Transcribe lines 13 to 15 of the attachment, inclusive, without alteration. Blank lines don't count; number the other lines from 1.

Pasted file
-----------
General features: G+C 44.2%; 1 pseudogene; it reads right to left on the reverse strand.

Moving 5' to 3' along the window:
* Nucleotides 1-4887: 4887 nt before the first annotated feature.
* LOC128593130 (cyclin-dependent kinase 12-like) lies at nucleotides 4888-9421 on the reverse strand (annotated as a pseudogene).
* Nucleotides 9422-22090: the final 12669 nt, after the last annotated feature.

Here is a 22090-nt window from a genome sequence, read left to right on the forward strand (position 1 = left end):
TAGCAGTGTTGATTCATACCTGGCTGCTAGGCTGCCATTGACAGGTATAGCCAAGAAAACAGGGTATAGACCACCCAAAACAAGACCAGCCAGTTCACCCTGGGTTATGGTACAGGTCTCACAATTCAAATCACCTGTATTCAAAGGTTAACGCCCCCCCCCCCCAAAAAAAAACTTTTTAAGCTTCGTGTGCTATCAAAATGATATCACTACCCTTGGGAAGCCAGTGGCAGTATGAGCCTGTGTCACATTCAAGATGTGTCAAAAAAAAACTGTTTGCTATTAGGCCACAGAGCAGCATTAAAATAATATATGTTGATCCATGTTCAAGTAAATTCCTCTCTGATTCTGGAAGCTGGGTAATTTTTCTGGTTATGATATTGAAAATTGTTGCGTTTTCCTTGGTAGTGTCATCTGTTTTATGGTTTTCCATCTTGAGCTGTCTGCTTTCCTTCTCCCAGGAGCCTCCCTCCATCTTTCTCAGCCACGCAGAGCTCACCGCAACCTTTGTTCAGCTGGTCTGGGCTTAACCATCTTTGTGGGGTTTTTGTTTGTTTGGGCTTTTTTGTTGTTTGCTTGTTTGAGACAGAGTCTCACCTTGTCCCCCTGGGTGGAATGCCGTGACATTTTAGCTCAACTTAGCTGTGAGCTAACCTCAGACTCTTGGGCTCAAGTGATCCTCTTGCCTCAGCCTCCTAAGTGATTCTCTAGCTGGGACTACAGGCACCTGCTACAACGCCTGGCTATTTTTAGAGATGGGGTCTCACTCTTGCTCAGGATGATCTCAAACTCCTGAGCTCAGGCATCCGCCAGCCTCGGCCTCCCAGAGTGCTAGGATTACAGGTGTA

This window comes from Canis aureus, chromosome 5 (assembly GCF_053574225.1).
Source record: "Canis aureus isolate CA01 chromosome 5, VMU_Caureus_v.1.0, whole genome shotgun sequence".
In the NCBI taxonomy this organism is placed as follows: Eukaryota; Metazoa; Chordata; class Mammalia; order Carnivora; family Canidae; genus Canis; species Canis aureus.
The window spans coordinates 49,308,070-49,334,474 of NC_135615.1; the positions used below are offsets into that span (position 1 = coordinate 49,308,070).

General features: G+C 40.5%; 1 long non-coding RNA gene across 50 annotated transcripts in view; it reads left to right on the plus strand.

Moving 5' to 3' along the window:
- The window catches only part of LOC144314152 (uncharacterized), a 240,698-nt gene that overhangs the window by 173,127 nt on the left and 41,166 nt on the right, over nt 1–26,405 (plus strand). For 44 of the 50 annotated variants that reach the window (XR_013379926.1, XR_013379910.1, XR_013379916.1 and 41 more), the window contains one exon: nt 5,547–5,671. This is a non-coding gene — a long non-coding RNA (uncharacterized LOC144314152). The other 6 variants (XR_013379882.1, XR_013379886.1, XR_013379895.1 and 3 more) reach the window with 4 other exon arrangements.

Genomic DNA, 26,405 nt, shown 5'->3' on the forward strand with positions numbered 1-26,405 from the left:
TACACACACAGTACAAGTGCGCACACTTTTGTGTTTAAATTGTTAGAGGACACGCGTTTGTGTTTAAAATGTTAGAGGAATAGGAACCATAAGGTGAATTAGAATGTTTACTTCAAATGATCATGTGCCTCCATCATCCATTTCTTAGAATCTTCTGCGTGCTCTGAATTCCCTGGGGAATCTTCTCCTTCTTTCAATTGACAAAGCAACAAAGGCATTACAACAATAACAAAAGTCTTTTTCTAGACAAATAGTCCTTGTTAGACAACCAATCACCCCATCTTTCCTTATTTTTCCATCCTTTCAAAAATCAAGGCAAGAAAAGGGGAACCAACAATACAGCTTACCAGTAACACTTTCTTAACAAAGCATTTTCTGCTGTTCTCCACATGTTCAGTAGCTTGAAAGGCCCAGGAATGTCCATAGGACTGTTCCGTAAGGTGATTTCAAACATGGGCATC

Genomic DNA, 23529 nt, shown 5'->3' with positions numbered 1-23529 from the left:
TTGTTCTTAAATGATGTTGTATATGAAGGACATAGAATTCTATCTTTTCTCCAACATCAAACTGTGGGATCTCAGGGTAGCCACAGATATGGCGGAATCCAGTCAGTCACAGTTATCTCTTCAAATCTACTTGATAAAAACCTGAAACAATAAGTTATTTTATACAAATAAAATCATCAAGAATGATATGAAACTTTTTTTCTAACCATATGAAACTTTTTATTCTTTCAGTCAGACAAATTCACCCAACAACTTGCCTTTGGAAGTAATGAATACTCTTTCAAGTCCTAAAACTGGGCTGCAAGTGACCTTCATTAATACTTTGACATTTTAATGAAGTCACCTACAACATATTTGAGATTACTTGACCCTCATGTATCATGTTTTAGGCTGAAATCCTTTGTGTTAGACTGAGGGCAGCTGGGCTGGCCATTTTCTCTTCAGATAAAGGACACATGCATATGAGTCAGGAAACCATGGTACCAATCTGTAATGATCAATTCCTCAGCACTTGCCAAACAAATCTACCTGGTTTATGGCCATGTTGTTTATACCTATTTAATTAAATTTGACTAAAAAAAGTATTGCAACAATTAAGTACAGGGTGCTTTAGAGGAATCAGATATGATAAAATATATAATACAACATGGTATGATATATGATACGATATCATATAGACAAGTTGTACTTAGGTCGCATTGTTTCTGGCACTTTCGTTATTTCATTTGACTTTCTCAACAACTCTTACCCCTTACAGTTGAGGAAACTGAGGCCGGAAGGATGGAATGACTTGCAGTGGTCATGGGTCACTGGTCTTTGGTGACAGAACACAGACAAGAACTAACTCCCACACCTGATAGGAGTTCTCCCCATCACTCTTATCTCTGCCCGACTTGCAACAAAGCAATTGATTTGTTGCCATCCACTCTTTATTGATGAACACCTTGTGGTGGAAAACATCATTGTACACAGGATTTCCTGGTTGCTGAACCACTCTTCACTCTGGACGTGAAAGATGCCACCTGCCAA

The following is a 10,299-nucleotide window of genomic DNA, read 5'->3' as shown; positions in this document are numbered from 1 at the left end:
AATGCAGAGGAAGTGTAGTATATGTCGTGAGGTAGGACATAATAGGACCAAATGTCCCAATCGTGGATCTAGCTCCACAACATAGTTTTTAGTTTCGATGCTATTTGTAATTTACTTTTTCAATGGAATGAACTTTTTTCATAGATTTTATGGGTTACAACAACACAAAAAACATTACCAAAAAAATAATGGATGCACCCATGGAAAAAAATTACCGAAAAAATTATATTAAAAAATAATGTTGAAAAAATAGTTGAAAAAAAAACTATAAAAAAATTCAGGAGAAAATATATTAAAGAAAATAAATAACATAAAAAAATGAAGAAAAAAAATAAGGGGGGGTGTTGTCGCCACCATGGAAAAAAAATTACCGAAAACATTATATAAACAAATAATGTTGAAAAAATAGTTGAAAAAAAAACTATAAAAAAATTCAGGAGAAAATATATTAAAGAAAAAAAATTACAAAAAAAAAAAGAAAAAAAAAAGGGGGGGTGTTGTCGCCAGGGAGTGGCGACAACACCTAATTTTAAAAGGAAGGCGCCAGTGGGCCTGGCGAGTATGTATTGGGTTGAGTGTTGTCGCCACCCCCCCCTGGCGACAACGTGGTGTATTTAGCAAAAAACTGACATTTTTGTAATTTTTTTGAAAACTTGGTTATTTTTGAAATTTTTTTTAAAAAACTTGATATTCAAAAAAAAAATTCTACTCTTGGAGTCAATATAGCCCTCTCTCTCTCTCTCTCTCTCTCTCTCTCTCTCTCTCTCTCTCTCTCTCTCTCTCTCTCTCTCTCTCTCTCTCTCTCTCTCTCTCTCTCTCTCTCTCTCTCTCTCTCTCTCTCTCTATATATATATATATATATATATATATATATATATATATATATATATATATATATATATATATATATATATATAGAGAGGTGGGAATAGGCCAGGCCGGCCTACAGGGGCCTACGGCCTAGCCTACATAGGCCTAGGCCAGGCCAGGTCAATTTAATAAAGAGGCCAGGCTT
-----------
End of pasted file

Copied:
Moving 5' to 3' along the window:
- The window catches only part of LOC144314152 (uncharacterized), a 240,698-nt gene that overhangs the window by 173,127 nt on the left and 41,166 nt on the right, over nt 1–26,405 (plus strand). For 44 of the 50 annotated variants that reach the window (XR_013379926.1, XR_013379910.1, XR_013379916.1 and 41 more), the window contains one exon: nt 5,547–5,671. This is a non-coding gene — a long non-coding RNA (uncharacterized LOC144314152). The other 6 variants (XR_013379882.1, XR_013379886.1, XR_013379895.1 and 3 more) reach the window with 4 other exon arrangements.

Genomic DNA, 26,405 nt, shown 5'->3' on the forward strand with positions numbered 1-26,405 from the left: